— Continental Monthly - Volume 1 - Issue 3 • Various

... other hand, there was a very different philosophy at the very antagonist pole,—not blinding itself by abstractions too elevated, submitting to what it finds, bending to the absolute facts and realities of man's nature, and affably adapting itself to human imperfections. This was the philosophy of Epicurus; and undoubtedly, as a beginning, and for ...
— The Caesars • Thomas de Quincey

... long ivory horns. But the sperm whales are such raging, ramping, roaring, rumbustious fellows, that, if Mother Carey let them in, there would be no more peace in Peacepool. So she packs them away in a great pond by themselves at the South Pole, two hundred and sixty-three miles south-south-east of Mount Erebus, the great volcano in the ice; and there they butt each other with their ugly noses, day and night from year's end ...
— The Water-Babies - A Fairy Tale for a Land-Baby • Charles Kingsley

... mind all his sensations and ideas, all his perceptions and mental images of things. Now, suppose I close my eyes and picture to myself a barber's pole. Where is the image? We say, in the mind. Is it extended? We feel impelled to answer, No. But it certainly seems to be extended; the white and the red upon it appear undeniably side by side. May I assert that this mental image ...
— An Introduction to Philosophy • George Stuart Fullerton

... of their lives, from the years when they rolled in its dewy grass down to the years when they awaited in it the dark-browed Cossack maiden, running timidly across it on quick young feet. There is the pole above the well, with the waggon wheel fastened to its top, rising solitary against the sky; already the level which they have traversed appears a hill in the distance, and now all has disappeared. Farewell, ...
— Taras Bulba and Other Tales • Nikolai Vasilievich Gogol

... they ended with one gigantic cheer for IRON, tough and true, the weapon, the tool, and the engine of all civilization,—it seemed as if the uproar would never cease until Father Iron himself heard the call in his smithy away under the magnetic pole, and came clanking up, ...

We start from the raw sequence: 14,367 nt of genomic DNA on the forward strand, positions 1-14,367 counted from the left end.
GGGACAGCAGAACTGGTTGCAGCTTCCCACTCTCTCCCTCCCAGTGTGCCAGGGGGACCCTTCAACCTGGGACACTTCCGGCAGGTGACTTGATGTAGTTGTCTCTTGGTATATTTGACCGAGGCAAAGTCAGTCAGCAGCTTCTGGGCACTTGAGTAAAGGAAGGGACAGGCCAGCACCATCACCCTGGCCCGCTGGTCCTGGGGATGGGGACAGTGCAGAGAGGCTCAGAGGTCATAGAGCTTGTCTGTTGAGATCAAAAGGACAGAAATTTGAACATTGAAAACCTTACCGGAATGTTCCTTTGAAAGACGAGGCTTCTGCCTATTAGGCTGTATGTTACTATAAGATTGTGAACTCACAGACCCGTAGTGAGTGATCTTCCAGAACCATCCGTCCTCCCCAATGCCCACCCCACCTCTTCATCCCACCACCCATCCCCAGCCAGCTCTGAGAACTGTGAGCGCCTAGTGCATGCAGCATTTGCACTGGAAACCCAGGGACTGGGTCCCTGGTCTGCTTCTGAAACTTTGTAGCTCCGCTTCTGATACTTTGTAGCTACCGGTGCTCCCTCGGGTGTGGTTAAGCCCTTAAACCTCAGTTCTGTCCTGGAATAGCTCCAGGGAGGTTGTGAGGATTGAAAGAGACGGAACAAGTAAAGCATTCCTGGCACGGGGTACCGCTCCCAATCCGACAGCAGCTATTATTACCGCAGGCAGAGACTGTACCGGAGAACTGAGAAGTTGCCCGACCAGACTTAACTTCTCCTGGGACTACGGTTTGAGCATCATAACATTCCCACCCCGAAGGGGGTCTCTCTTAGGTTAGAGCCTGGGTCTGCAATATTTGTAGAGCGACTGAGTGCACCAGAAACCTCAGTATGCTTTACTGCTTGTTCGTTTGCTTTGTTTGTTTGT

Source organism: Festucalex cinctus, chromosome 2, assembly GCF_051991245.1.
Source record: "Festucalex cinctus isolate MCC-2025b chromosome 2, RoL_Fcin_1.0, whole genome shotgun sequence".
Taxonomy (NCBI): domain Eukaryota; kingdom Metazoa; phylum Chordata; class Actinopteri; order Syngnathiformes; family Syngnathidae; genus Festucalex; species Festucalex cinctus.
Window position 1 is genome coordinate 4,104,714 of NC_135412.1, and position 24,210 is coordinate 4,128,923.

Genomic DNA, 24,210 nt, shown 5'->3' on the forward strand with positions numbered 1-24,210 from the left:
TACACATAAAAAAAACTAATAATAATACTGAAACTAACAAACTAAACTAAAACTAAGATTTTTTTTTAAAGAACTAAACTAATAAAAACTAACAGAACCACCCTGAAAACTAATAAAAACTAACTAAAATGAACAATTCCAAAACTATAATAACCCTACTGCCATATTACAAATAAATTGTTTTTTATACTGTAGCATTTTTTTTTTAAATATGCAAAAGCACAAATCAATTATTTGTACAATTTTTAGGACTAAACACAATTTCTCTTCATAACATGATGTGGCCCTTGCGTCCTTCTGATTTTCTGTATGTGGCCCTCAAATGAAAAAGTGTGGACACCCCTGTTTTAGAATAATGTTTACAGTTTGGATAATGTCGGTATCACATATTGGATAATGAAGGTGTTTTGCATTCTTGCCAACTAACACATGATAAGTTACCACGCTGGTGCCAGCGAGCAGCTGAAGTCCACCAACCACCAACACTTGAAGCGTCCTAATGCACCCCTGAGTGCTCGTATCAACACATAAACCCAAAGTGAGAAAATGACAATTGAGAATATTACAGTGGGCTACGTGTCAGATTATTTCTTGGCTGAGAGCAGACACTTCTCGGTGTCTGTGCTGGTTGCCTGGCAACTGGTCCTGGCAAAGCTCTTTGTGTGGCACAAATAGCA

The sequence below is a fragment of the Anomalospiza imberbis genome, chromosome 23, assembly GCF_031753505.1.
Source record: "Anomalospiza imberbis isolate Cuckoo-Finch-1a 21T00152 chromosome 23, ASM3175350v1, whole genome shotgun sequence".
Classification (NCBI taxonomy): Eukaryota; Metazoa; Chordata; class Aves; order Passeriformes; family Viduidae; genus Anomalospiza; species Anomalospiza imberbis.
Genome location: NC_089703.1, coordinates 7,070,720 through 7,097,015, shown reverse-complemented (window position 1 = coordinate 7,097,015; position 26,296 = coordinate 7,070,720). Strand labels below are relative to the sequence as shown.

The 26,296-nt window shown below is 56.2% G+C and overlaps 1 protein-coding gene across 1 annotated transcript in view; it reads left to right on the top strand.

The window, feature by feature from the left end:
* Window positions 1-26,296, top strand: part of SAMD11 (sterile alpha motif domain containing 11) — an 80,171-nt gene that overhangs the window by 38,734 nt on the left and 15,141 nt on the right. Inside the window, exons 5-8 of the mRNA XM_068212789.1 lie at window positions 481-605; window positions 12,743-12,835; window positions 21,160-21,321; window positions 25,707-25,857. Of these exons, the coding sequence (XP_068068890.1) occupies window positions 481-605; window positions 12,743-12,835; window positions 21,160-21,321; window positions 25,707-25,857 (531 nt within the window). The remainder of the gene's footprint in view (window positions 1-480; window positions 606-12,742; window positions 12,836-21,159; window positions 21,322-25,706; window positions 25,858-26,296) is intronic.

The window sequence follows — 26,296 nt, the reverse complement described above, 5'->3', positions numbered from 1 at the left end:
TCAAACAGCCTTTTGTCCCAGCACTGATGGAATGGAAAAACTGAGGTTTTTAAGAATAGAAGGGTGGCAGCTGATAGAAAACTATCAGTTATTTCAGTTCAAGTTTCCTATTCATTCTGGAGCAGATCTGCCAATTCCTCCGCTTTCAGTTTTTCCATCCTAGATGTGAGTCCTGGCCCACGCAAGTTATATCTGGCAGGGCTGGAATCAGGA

— The Atlantic Monthly, Volume 09, No. 51, January, 1862 • Various

... bringing home his sheaves after the harvest was afterwards placed as an offering in the temple of Cybele at Ancyra by his son Midas; there was a local tradition according to which the welfare of all Asia depended on the knot which bound the yoke to the pole being preserved intact. Midas did not imitate his father's simple habits, and the poets, after crediting him with fabulous wealth, tried also to make out that he was a conqueror. The kingdom expanded in all directions, and soon included the ...
— History Of Egypt, Chaldaea, Syria, Babylonia, and Assyria, Volume 8 (of 12) • G. Maspero

... seemed, was Gogol; he was a Pole, and in this circle of days he was called Tuesday. His soul and speech were incurably tragic; he could not force himself to play the prosperous and frivolous part demanded of him by President Sunday. ...
— The Man Who Was Thursday - A Nightmare • G. K. Chesterton

... the celebration! I'll balance myself on my wings like a sea-gull; I'll dance on the chimbleys; I'll stan' on the steeple; I'll flop up to winders an' scare the people! I'll light on the libbe'ty-pole, an' crow; An' I'll say to the gawpin' fools below, 'What world 's this 'ere That I've come near?' Fer I'll make 'em b'lieve I'm a chap f'm the moon! An' I'll try a race 'ith their ol' bulloon." He crept from his bed; And, seeing the others were gone, he said, "I'm gittin' over ...
— The Wit and Humor of America, Volume VIII (of X) • Various

... fitting in such a peculiar place," remarked one of the quartet in our sled. "Although it is not rapid transit, it is comfortable. But look, there is a more luxurious mode of traveling." As he spoke he pointed to two Portuguese bearing suspended on a pole a handsome hammock in which a lady ...